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Facebook and Instagram will remove posts offering abortion pills

Facebook and Instagram are removing posts from users that offer help accessing abortion pills, saying they violate a policy around pharmaceuticals.

Following the Supreme Court’s overturning of Roe v. Wade on Friday, social media users have shared posts offering to mail abortion pills to people whose access to abortion has been stripped away or will be soon.

But users are finding their offers quickly removed or restricted, as reported by Motherboard and the Associated Press. A test Facebook post by an AP reporter offering to mail abortion pills was removed within one minute. A test by a Verge reporter yielded similar results, with a post offering abortion pills being flagged within two minutes.

The sale, gifting, and transfer of firearms and marijuana are also prohibited under the same section of Meta’s restricted goods policy that bans pharmaceuticals. Yet test posts by the AP that offered to mail guns and weed were not removed; a similar test by The Verge offering to mail cannabis wasn’t immediately removed by Facebook.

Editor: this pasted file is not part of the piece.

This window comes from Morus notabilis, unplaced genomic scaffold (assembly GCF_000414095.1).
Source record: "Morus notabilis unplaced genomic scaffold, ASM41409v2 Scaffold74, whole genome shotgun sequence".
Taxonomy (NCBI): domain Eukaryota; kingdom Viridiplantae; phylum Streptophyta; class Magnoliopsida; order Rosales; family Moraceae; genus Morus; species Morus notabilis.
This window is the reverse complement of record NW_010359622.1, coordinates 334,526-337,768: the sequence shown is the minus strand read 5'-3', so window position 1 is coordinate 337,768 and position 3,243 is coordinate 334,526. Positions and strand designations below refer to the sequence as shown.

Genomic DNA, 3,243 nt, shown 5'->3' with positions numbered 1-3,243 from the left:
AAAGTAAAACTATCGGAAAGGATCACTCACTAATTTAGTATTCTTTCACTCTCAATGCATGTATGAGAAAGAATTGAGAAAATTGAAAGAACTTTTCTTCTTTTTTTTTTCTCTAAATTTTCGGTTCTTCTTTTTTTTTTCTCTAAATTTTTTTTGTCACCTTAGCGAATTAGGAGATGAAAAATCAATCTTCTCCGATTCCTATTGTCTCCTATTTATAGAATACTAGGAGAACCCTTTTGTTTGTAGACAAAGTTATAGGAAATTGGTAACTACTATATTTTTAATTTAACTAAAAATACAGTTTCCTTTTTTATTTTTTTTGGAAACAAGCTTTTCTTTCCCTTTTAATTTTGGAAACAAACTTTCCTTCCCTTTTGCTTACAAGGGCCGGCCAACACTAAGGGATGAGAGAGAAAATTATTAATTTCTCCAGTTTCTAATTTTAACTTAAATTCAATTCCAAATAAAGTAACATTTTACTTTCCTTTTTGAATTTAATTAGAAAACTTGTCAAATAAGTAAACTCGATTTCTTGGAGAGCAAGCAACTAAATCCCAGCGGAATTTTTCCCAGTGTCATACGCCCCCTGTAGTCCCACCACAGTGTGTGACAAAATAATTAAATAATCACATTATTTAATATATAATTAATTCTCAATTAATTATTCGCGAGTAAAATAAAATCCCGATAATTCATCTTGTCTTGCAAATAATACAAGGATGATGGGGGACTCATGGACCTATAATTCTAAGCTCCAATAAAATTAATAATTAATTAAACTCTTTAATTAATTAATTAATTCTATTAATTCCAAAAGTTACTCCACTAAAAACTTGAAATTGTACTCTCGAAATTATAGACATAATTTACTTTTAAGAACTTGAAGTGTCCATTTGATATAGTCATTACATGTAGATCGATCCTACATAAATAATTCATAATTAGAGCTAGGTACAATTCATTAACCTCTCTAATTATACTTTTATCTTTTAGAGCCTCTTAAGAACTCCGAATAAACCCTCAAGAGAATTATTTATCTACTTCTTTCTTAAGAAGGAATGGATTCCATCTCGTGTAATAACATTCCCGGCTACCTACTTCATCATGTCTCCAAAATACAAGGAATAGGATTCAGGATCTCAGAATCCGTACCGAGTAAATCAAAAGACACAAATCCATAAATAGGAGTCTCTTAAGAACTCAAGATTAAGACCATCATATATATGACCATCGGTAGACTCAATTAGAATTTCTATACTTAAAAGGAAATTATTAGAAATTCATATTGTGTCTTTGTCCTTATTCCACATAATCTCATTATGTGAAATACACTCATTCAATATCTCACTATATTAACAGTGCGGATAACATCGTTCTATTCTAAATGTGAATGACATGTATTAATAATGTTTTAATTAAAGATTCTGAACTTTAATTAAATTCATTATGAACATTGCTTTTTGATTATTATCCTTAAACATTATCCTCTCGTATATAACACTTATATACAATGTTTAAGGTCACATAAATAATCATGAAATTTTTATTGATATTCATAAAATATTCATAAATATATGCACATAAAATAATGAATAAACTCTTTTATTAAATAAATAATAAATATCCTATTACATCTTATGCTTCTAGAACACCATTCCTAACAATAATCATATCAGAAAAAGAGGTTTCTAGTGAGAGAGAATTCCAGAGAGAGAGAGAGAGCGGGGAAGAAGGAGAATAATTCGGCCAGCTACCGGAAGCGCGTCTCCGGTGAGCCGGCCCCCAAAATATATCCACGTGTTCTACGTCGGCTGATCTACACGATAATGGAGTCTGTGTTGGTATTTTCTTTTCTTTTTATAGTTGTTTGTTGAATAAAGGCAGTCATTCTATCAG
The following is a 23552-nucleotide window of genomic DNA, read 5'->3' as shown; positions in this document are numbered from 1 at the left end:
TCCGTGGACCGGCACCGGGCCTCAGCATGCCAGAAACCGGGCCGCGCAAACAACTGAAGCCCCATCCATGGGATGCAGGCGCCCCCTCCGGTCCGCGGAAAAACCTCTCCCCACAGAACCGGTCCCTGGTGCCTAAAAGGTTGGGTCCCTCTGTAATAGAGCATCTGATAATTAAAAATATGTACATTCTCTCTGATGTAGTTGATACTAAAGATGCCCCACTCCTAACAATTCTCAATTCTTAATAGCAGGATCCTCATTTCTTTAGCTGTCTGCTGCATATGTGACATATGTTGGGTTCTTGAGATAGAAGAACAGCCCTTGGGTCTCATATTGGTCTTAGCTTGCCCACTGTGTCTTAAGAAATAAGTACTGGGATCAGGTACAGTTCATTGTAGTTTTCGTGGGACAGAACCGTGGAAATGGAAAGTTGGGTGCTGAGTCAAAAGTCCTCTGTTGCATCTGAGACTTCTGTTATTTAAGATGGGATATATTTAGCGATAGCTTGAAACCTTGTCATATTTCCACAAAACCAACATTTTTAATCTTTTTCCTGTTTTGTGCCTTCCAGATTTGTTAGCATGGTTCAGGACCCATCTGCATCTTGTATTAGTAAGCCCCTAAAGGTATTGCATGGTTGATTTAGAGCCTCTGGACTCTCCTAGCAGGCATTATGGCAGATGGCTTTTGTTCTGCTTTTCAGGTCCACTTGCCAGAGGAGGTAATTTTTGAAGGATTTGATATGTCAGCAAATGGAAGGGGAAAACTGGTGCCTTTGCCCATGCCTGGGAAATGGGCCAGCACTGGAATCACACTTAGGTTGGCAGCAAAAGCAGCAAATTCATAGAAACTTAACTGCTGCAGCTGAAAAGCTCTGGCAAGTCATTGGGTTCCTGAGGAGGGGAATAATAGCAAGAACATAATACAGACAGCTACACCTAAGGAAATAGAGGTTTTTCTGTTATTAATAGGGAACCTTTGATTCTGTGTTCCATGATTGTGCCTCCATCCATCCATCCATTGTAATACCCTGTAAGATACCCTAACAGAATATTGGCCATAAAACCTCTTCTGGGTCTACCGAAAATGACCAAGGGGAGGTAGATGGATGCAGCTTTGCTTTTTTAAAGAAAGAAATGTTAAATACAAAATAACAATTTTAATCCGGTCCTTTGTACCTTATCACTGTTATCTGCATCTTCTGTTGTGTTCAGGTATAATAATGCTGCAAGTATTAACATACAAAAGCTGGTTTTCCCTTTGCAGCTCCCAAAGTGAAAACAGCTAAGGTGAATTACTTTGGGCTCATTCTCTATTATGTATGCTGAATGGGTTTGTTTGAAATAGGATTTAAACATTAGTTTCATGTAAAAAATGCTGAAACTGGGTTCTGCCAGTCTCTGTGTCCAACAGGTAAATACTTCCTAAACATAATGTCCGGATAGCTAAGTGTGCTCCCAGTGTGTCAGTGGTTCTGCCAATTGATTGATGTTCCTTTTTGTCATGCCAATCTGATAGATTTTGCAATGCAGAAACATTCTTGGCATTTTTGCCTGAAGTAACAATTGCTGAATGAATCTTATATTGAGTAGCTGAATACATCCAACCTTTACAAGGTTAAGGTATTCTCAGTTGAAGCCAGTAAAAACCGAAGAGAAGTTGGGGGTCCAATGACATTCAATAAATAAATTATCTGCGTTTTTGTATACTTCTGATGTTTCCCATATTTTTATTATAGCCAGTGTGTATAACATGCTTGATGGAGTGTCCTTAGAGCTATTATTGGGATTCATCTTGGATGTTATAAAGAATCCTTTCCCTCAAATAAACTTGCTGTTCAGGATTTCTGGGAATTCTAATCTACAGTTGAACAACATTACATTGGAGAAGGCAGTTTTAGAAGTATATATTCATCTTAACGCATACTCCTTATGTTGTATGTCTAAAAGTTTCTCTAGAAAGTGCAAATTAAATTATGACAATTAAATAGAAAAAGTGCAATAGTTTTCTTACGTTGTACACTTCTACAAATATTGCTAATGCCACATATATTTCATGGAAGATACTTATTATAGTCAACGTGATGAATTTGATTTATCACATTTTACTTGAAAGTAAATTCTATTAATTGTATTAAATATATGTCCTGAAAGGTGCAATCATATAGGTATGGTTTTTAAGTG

In response to reporting, Meta spokesperson Andy Stone tweeted on Monday that “content that attempts to buy, sell, trade, gift, request or donate pharmaceuticals is not allowed.” Stone says that posts containing information on the “affordability and accessibility of prescription medication” is allowed and that the company was correcting instances of “incorrect enforcement.”

Meta did not respond immediately to questions seeking clarification on how the policy is enforced and what might explain the discrepancies.

In the days following the reversal of Roe, social media has become a key tool in spreading word of available abortion resources.

But moderation decisions by social media companies have caused some major resource providers to lose access to their platforms right as the need has become especially acute. Abortion Finder, a site that allows patients to search for care providers, was briefly suspended from Instagram on Sunday, with Meta citing its restricted goods policy, according to NBC News. The account has since been restored.